Interesting sidenote - Cecil Lammey has suggested that with five or ten pounds more muscle, Trevathan would make a top-flight Mike LB. That might lead to Joe Mays, Nate Irving or Wesley Woodyard moving to Will, and it’s not a bad idea if it works out over time. They’re likely to get Trevathan on the field for a while first, and it’s hard to keep on more weight during the season. This coming offseason, though, if Mays struggles with play diagnosis or bites on fakes, Trevathan at Mike is an interesting idea. After all, Jon Beason made three Pro Bowls and had one All-Pro year under John Fox, and he’s an inch shorter and the same weight as Danny. There’s no reason it can’t be done. Time will tell.
Von Miller has been reported as having a more powerful upper body this camp, but without him having lost any of his nitro-injected speed. The extra upper body strength permits him to get blockers more off-balance with the use of his hands and improves his technique in press coverage, one of his goals for improvement this year. My stat of the week is that Von racked up 70 total pressures without a single missed tackle in 1,016 snaps, according to PFF. He played with a club cast for the later part of the season, and still didn’t miss a tackle. That’s amazing.
In an impressive display, right tackle Ryan Harris - currently filling in for Orlando Franklin - kept Von Miller out of the backfield in consecutive one-on-one drills, and the crowd howled their approval. Malik Jackson got into the backfield on three successive plays on that same drill, although who he was up against wasn’t listed. Harris’s level of play, especially in pass protection, is giving the Broncos yet another reason to consider moving Franklin to left guard.
Wesley Woodyard is currently working with the first nickel unit next to Trevathan, where Joe Mays was playing. Woodyard has also taken the majority of snaps with the first team at the Will position and may stay there as D.J. Williams's situation gets worked out, but Trevathan got some there as well.
Nate Irving has surfaced, but has yet to really do much worthy of mention. He’s taking snaps as the second unit Sam, while Mike Mohamed was taking the second team snaps at Mike. Woodyard, Mays, Miller, and Trevathan look to be the key players at linebacker right now, albeit subject to change. Steve Johnson has garnered some good comments as well.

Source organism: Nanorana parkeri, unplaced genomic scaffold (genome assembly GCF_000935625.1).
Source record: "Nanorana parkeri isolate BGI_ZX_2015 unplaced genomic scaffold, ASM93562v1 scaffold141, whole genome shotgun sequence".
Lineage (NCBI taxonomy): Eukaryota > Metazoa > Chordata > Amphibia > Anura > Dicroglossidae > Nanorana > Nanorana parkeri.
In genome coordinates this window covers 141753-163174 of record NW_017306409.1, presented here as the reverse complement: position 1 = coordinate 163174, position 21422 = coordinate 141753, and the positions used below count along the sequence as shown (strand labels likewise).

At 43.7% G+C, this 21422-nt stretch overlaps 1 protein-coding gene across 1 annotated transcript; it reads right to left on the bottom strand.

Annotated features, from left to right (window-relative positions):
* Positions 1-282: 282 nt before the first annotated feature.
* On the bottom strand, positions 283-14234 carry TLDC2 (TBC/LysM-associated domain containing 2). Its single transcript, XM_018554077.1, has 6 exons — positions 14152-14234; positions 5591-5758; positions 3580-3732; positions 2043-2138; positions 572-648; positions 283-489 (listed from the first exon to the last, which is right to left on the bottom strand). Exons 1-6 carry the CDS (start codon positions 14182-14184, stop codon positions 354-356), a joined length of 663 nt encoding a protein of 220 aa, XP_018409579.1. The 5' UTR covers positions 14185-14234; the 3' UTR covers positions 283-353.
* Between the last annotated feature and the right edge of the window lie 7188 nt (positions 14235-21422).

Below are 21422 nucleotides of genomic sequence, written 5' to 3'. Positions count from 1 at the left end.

Syd’quan Thompson was all over the place Monday, batting down balls, breaking up passes, knocking them out of the wide receivers’ hands, and reminding people how much potential he showed two seasons ago. He was also working a lot on returns. It’s nice to see Syd coming back and making some waves.
An Achilles tear is often a painful injury to recover from, but he’s giving the Broncos more reasons to give him a second glance with his effort and his return work. Losing Eddie Royal and then Eric Page in short order has left some questions in the return game, and like many here, I’d rather not see any of the starting wideouts also handling returns. History hasn’t shown that to be a helpful role - most players get weaker in one function or the other if asked to play both. The combination is also prone to injury.
The cornerbacks are being pushed daily by going up against Peyton Manning and it’s worth noticing that they’ve been winning their share of those battles, too. Tracy Porter has gotten several favorable comments for his coverage skills, as has Drayton Florence. Florence and Chris Harris may be fighting for the starting nickel position, with the loser still coming in on the dime package. Omar Bolden has also gotten some comments, mostly on his speed and quickness. The group is coming together.
Rafael Bush, the defensive back who played pretty well in the playoffs last season, is showing the team that he wasn’t just a two-game wonder. Andrew Mason described him as a ‘thumper’, and claimed that when a big hit resonated across the field, it was usually Bush. He and Syd could make the tough choices Denver is facing at defensive back even harder.
It’s far too early to conclude much, but it’s good to see so many healthy starters and lower or undrafted players who are making waves with the quality of their play. One thing is clear - it’s going to be rough to see some of these guys leave. Whether it’s WR Gerell Robinson or RB Mario Fannin on offense or Rafael Bush vs. Duke Ihenacho at safety on defense, there are battles at every level of this team, and whoever wins, the team will be better for it.